Though the owners of the bakery take a very conservative approach to growth, Ian admits knowing they’ll eventually need to expand. For example, the croissant dough production, which requires three days, was recently eased by the addition of a reach-in cooler, but this also meant sacrificing space for other tasks. Another tactic used to control the growth has been the decision not to purchase any advertising for the bakery so far. They rely solely on word of mouth. In doing this they feel they’ve been able to keep pace and not stretch themselves too thin.
Lauren and Ian agreed that simple, high quality and local ingredients, are key considerations for their products. He says, “Our mind is towards quality and doing what we have to do to get there.” But he also says, “Our focus on local is more on our customers and getting to know them. We’re a neighborhood bakery; we’ve set our sights higher, but the first thing is to get to know the people who walk in the door and be the place where anyone can stop in and get something great.”
The indulgent Monkeybread has become a favorite for many of their customers, including many of Willy Street Co-op’s staff. One avid fan at the Co-op recently explained, “They’re cinnamon-y sweet with a buttery pastry, and the frosting is the perfect complement to the bakery underneath. It’s like the best part of a cinnamon roll in every bite.”
A number of Lauren’s filled croissant creations follow seasonal cues, inspired by what can be foraged from area farmers’ markets. Batch also purchases meats from nearby Jordandale Farms, eggs from New Century Farms, and cheese from Farmer John. And, Ian reports they’re looking for sources for local flours, but like many area bakers, the have had little success in finding growers or millers capable of producing the volumes they need.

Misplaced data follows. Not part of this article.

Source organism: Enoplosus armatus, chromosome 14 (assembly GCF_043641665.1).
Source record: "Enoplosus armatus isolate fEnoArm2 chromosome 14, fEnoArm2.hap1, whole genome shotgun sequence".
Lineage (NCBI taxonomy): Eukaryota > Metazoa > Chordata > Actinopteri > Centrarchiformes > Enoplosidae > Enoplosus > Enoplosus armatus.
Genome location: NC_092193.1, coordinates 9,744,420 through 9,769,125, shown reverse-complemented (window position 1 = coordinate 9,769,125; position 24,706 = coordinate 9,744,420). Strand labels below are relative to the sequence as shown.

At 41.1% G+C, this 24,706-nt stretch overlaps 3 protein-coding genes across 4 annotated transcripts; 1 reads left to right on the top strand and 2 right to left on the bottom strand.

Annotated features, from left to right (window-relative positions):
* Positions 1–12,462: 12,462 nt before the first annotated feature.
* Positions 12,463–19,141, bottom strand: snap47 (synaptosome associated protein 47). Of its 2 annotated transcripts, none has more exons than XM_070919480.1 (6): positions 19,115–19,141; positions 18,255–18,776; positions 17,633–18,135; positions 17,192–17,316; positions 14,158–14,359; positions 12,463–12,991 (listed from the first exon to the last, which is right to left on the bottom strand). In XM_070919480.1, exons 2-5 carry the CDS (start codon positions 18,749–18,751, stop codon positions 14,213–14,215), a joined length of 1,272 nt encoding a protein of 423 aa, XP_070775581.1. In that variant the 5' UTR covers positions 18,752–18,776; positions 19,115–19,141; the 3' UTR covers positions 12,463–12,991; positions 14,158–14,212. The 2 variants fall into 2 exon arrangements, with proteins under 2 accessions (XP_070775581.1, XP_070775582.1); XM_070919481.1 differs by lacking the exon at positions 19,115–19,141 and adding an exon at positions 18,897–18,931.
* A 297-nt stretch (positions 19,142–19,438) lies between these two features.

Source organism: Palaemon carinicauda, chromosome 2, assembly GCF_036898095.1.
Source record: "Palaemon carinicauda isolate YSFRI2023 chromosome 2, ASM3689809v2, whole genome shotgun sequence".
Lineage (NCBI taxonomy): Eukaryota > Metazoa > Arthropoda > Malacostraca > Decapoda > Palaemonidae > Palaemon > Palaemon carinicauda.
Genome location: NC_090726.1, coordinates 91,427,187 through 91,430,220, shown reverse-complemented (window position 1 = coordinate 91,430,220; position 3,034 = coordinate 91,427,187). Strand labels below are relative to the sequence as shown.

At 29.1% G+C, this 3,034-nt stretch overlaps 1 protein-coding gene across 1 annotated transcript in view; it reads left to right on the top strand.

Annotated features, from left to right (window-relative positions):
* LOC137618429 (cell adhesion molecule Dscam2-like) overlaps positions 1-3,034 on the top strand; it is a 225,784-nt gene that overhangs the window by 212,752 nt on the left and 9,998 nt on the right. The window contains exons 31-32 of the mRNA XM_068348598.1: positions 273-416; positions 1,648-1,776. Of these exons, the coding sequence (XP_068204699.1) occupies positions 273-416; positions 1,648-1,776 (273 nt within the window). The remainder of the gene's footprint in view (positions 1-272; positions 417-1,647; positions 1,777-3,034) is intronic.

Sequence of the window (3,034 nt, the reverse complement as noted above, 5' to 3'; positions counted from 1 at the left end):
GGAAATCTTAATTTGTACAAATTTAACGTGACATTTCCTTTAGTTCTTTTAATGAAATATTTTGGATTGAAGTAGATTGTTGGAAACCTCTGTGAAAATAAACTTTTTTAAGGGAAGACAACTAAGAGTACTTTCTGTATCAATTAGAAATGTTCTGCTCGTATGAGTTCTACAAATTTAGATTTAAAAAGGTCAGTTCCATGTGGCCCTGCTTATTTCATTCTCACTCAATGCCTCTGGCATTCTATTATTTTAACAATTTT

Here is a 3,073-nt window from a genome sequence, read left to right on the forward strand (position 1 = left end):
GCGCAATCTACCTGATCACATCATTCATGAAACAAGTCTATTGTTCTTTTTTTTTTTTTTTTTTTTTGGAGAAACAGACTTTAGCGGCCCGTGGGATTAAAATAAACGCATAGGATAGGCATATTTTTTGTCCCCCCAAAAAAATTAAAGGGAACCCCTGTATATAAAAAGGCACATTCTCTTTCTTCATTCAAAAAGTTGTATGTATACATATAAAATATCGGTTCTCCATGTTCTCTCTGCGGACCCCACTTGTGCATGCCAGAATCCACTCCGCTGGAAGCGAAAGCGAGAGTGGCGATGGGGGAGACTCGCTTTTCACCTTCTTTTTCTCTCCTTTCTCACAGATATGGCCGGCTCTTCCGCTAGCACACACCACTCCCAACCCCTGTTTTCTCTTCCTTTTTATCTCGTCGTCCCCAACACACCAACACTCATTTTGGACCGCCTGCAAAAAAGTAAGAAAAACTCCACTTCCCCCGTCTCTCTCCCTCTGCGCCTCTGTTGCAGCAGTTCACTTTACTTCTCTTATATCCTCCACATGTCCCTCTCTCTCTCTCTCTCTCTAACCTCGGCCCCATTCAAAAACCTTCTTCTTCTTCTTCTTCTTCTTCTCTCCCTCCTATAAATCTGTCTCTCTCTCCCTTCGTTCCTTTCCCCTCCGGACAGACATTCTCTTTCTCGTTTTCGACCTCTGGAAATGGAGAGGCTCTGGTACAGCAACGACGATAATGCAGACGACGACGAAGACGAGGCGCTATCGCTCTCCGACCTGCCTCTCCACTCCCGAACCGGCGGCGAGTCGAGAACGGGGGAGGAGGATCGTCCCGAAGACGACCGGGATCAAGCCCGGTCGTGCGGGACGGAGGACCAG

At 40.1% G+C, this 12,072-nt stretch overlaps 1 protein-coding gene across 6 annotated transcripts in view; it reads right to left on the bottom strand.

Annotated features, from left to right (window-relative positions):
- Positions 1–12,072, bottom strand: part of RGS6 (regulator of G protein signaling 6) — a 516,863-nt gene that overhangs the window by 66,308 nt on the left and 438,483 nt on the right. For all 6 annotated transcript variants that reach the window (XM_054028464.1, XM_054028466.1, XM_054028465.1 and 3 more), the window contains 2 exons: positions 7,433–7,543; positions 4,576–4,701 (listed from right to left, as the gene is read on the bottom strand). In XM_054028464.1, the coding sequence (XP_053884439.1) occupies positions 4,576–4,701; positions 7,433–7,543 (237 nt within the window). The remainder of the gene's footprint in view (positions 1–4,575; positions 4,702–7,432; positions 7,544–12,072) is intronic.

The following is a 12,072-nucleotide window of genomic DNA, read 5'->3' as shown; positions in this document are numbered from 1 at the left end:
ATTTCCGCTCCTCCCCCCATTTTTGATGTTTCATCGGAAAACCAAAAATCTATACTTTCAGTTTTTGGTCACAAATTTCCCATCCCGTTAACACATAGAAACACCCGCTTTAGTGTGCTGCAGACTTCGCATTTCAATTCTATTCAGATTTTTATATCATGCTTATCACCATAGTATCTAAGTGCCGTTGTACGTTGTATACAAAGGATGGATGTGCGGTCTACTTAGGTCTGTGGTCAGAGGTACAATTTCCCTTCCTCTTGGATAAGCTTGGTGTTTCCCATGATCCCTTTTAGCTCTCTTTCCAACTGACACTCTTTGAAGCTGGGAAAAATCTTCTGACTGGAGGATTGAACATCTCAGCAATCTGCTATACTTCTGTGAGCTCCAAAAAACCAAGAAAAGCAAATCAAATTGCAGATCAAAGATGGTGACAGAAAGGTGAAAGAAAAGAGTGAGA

Another favorite is their delicious bread. On making bread, Ian explains, “With bread it’s very, very simple. It’s four ingredients—flour, water, salt, yeast—and it could be pretty horrible or it could be very, very good.” To make Batch’s breads he pre-ferments a starter of water, flour, salt and yeast for several hours. Next, the bakers begin mixing the dough at 3:00pm each day. The following morning at 3:00am, the dough is ready to shape, and baking begins at 4:00am. Not long after, a small portion of the baked bread is delivered to Willy Street Co-op and the rest is sold out of the retail area of their building.
In these times, it’s not every neighborhood that can celebrate not one but multiple independently owned businesses springing up around them. While in so many parts of the United States, neighborhoods are losing access to local businesses; Willy Street in Madison continues to be reinvigorated by the entry of new and creative food producers.
For more information aboutBatch Bakehouse, see their website at: www.batchbakehouse.com or find their fresh products in the Co-op’s bakery and bread aisles.